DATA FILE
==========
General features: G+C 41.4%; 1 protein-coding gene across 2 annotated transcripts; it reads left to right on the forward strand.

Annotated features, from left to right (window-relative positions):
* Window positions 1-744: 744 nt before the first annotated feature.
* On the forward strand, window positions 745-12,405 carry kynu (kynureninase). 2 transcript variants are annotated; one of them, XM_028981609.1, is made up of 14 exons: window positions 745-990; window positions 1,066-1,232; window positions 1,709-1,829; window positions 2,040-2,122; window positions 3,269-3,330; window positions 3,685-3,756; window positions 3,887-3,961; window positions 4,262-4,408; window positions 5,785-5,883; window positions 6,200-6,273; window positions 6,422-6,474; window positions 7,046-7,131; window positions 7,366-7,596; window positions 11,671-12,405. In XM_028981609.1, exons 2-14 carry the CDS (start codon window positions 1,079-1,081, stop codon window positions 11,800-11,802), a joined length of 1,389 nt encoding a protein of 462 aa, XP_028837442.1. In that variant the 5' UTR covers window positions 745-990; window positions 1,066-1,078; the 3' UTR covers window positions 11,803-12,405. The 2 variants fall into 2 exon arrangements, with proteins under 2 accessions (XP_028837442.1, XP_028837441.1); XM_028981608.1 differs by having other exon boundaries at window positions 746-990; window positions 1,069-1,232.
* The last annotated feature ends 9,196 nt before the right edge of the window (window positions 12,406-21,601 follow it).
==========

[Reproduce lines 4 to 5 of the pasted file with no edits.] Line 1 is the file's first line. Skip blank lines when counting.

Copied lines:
* On the forward strand, window positions 745-12,405 carry kynu (kynureninase). 2 transcript variants are annotated; one of them, XM_028981609.1, is made up of 14 exons: window positions 745-990; window positions 1,066-1,232; window positions 1,709-1,829; window positions 2,040-2,122; window positions 3,269-3,330; window positions 3,685-3,756; window positions 3,887-3,961; window positions 4,262-4,408; window positions 5,785-5,883; window positions 6,200-6,273; window positions 6,422-6,474; window positions 7,046-7,131; window positions 7,366-7,596; window positions 11,671-12,405. In XM_028981609.1, exons 2-14 carry the CDS (start codon window positions 1,079-1,081, stop codon window positions 11,800-11,802), a joined length of 1,389 nt encoding a protein of 462 aa, XP_028837442.1. In that variant the 5' UTR covers window positions 745-990; window positions 1,066-1,078; the 3' UTR covers window positions 11,803-12,405. The 2 variants fall into 2 exon arrangements, with proteins under 2 accessions (XP_028837442.1, XP_028837441.1); XM_028981608.1 differs by having other exon boundaries at window positions 746-990; window positions 1,069-1,232.
* The last annotated feature ends 9,196 nt before the right edge of the window (window positions 12,406-21,601 follow it).